Car buying mistakes

So it’s finally time to trade in your old clunker. This is an exciting time to get a great car that suits all of your needs. But before you buy the first shiny model that crosses your path, here are some common car buying mistakes to avoid.

Making up your mind before you do your research
Have you seen the SUV of your dreams charging around town? Or have you been lusting after the sports car that zooms through your neighborhood? When you need a new car, it can be easy to fall for a vehicle based on looks alone. But falling head over wheels for a car when you haven’t done any research can be a costly mistake. Take the time to read online reviews by experts in the automotive field and by consumers like you so you know how a car ranks in owner satisfaction and driving tests. You will also need to research safety ratings and maintenance so that you know which car is right for both your transportation needs and your wallet.

Skipping the test drive
Have you ever bought a pair of shoes without trying them on? They may look great, but you won’t know if they give you blisters until you get home. Buying a car without first taking a test drive can have the same uncomfortable consequences. It is critical to take a test drive and see how a car handles in different driving conditions. You’ll want to check out how it drives in both city and highway traffic. And if you have time to take multiple test drives, you might also want to check out how well you manage the car in different weather conditions so that you can determine if you are comfortable with braking, accelerating and switching lanes in rain, shine or snow. The test drive is also a good time to check out all of the car’s bells and whistles, like the sunroof, cruise control and automatic locks, so be sure to do a thorough inspection before you sign on the dotted line.

Letting a lender lure you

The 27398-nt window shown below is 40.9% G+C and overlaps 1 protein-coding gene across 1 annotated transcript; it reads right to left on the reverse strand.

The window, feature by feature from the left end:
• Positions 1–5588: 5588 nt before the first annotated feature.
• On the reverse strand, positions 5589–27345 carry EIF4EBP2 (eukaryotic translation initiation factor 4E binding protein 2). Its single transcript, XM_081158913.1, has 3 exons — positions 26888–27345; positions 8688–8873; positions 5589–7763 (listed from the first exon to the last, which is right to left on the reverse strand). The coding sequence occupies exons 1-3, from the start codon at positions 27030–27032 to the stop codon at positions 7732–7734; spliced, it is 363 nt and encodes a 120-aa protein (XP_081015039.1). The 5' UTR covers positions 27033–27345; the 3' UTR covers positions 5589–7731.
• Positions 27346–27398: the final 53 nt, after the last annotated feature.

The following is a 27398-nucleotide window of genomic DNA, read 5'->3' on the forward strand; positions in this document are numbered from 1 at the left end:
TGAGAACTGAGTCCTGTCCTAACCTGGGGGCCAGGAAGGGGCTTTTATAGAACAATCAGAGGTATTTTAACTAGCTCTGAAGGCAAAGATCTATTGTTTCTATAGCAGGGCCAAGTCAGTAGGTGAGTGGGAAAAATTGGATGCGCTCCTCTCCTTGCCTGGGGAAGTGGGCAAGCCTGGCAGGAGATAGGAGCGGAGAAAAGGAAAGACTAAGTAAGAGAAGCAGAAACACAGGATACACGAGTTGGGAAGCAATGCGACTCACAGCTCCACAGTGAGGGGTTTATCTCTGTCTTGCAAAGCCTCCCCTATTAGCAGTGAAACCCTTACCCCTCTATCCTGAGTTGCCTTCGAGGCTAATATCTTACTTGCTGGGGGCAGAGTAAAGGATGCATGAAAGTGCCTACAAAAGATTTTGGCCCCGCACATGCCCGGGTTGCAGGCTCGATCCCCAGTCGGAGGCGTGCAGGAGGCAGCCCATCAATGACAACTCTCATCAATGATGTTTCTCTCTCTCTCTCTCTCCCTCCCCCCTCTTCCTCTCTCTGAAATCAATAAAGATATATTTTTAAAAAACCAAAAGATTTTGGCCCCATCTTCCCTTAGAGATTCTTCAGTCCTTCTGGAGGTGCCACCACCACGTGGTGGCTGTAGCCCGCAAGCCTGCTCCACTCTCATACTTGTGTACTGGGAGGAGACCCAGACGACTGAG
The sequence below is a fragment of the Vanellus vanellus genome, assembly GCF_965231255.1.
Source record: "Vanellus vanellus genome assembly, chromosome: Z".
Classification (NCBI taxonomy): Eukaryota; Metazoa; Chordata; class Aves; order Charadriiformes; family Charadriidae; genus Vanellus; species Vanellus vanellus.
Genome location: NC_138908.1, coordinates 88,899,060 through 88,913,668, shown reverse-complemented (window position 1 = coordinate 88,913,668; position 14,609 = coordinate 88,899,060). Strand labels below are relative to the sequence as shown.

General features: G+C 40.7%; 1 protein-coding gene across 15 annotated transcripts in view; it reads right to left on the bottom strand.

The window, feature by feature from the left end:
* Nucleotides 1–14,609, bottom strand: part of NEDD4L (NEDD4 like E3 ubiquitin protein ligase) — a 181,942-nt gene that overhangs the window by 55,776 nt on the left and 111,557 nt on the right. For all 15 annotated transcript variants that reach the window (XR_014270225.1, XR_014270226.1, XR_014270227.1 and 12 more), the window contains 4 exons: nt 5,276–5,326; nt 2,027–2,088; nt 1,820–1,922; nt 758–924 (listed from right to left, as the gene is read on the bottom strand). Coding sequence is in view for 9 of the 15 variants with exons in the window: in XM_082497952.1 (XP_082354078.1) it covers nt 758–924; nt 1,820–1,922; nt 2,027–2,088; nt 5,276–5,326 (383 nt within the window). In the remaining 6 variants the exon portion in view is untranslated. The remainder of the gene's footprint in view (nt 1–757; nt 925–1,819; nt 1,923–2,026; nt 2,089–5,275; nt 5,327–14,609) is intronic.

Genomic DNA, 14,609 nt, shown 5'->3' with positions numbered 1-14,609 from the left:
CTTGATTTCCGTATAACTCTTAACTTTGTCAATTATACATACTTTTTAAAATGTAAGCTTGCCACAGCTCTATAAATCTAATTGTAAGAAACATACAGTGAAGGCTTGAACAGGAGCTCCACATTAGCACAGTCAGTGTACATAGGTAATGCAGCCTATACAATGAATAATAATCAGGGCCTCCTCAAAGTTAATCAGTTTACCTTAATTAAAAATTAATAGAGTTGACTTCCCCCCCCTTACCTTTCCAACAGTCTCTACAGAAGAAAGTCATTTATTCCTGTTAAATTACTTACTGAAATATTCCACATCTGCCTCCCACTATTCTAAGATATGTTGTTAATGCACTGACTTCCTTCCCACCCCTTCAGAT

Do you know how lenders make money on loans? Interest, closing costs and other fees. For that reason, it is important that you shop around for the right lender in the same way that you shop around for the perfect car. Although it may be convenient, you don’t have to finance your car loan through the dealership. In fact, it is a good idea to compare interest rates and offers from a variety of lenders. When you request an auto loan online with LendingTree, you will be able to compare offers from up to five different lenders and choose the deal that works best for you. Also, remember that just because a lender may approve you for a certain amount, it doesn't necessarily mean that you should spend that much.You need to be able to fit your monthly loan payment comfortably into the budget that you have created for yourself.

Buying the wrong car for your lifestyle
The car of your dreams may not be the right vehicle for your current lifestyle. If you have carpool duty, that two-door sports car is probably not the right way to go. Or if you are barely making ends meet, that gas-guzzling SUV may leave your wallet on E. Think about your transportation needs and find the car that best matches them. Consider safety, maintenance and repairs, fuel efficiency, size and extras so that you get the car that best suits your lifestyle and your budget.

Accepting the first offer
Negotiating the price of your vehicle is one of the most important steps in the car buying process. Unfortunately, it can also be one of the most nerve wracking steps. When buying a new car, look at the invoice price — not the sticker price — and use that as leverage for negotiating with the dealership. When buying a used car, research local inventory online so that you can determine a fair price for the vehicle you want. Regardless of whether you are buying new or used, remember the first number that the salesperson gives you is probably not the best the dealership can do, so hold your ground until you reach an agreement that you feel is fair.

Now that you know everything you shouldn’t do on the car lot, check out our seven steps to buying a car.

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